Selling fertile land to foreign firms to create food insecurity
Daily Times | 20 March 2012
By Razi Syed
KARACHI: The current higher food prices and unenviable policies for giving away fertile lands to foreign groups would cause food insecurity conditions in the country.
The government should table a bill in the parliament before proposing further selling of agricultural lands in order to have a legitimate regulatory mechanism in place. The economist and agriculture experts said on Monday such steps would also put adverse impact on growth as well reducing real income consumption, savings and investment.
The Ministry of Investment (MoI) has already provided more than 6 million acres of farmland as a long-term investment and the land is for sale to the foreigners, reportedly an Emirates Investment Group and Saudi Arabia.
Some of these groups are in the process of acquiring farmland in Pakistan to export more food to the Gulf region. Instead of selling land, however it would be better to sell its yield to people in the Gulf Region, an economist Agha Saiddain said.
“The United Nations (UN) has also expressed its concern over the issue and asked the government two years ago to prepare a transparent and foolproof blueprint in order to avoid involvement of extremist group in such purchases,” he maintained. The Gulf and some Dubai-based groups have been showing great interest to acquire fertile lands for rearing livestock besides producing crops for their respective countries.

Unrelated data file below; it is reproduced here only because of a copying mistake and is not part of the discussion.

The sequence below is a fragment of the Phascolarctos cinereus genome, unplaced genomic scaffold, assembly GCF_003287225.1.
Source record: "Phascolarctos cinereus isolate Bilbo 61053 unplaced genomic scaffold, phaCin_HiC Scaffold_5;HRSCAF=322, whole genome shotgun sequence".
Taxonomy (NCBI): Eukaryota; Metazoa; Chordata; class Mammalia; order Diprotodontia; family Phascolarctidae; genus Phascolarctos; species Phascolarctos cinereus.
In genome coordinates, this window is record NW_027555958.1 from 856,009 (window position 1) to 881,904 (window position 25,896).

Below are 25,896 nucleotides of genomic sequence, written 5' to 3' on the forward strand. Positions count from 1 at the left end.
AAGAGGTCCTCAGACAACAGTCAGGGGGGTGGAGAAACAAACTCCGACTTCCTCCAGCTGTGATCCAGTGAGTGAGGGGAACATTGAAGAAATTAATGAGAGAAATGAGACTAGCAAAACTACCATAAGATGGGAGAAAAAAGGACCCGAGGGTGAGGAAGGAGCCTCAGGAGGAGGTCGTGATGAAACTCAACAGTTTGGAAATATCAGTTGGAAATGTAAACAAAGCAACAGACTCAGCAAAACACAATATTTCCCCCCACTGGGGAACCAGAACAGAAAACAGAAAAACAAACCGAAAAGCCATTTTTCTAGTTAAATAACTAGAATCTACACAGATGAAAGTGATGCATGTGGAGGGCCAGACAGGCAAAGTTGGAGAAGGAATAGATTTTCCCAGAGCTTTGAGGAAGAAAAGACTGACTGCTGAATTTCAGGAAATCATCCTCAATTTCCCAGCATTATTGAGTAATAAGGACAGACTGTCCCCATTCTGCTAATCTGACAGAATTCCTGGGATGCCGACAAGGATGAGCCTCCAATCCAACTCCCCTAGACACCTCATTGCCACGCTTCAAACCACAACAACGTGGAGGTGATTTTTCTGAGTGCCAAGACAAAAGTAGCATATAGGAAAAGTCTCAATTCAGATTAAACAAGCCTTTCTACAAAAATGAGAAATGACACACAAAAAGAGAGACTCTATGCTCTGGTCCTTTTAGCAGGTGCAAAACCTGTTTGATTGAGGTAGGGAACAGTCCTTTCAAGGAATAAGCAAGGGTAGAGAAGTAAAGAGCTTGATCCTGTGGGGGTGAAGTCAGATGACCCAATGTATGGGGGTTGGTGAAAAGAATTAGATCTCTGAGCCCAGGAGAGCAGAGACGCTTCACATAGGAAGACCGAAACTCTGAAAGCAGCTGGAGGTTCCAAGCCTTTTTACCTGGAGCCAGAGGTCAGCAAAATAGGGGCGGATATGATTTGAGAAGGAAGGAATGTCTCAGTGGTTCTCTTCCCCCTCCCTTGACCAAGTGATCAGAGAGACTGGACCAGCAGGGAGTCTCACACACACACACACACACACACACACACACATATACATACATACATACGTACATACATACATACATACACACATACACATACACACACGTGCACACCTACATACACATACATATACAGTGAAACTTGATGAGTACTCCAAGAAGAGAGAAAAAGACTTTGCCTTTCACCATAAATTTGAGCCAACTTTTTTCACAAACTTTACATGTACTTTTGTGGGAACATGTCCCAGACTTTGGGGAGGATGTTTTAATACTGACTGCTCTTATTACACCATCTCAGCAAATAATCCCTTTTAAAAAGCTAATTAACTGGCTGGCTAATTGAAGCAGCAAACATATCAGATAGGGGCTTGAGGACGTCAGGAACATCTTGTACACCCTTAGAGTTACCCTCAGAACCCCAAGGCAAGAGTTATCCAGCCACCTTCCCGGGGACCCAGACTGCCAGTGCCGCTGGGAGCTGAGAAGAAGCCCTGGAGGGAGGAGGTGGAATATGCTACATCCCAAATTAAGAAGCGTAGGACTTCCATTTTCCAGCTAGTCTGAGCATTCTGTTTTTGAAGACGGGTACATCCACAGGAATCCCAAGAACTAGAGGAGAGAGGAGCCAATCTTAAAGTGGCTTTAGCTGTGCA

If the authorities are bent upon selling the land, then it would be better to lease it so that Pakistan would have a right on its land to get it back after the expiration of lease period like China had in Hong Kong and Macao, both remained under foreign occupation for more then 99 years and were eventually returned to China after the expiration of the lease deed, which China was forced to sign after its defeat in the opium war, he added.
Utilisation of proposed lands, the government should prefer local investors and poor landless farmers and support them in cultivation of land to increase gross domestic product (GDP) and per capita income, Saiddain added.
There are many other options to utilise the land, instead of selling, the government should offer such land on 30 years lease, secondly, the farmland may be offered to domestic investors on comparatively easy terms, thirdly the government may distribute this land among landless farmers and help them cultivate the same, he added.
“Saudi Arabia and China are interested to acquire land on lease besides to join hands with private sector stakeholders in order to grow soft crops and vegetables.” He said, “It can create security risk for the country and the decision to offer farmland to foreigners is far away from foresight and vision and is only to draw short-term gains at the cost of selling the homeland.”
By selling six million acres, the government would introduce new type of feudalism and create relative deprivation in the area and it might spoil bright future of locals, who are already victims of policymakers’ short sightedness, he added.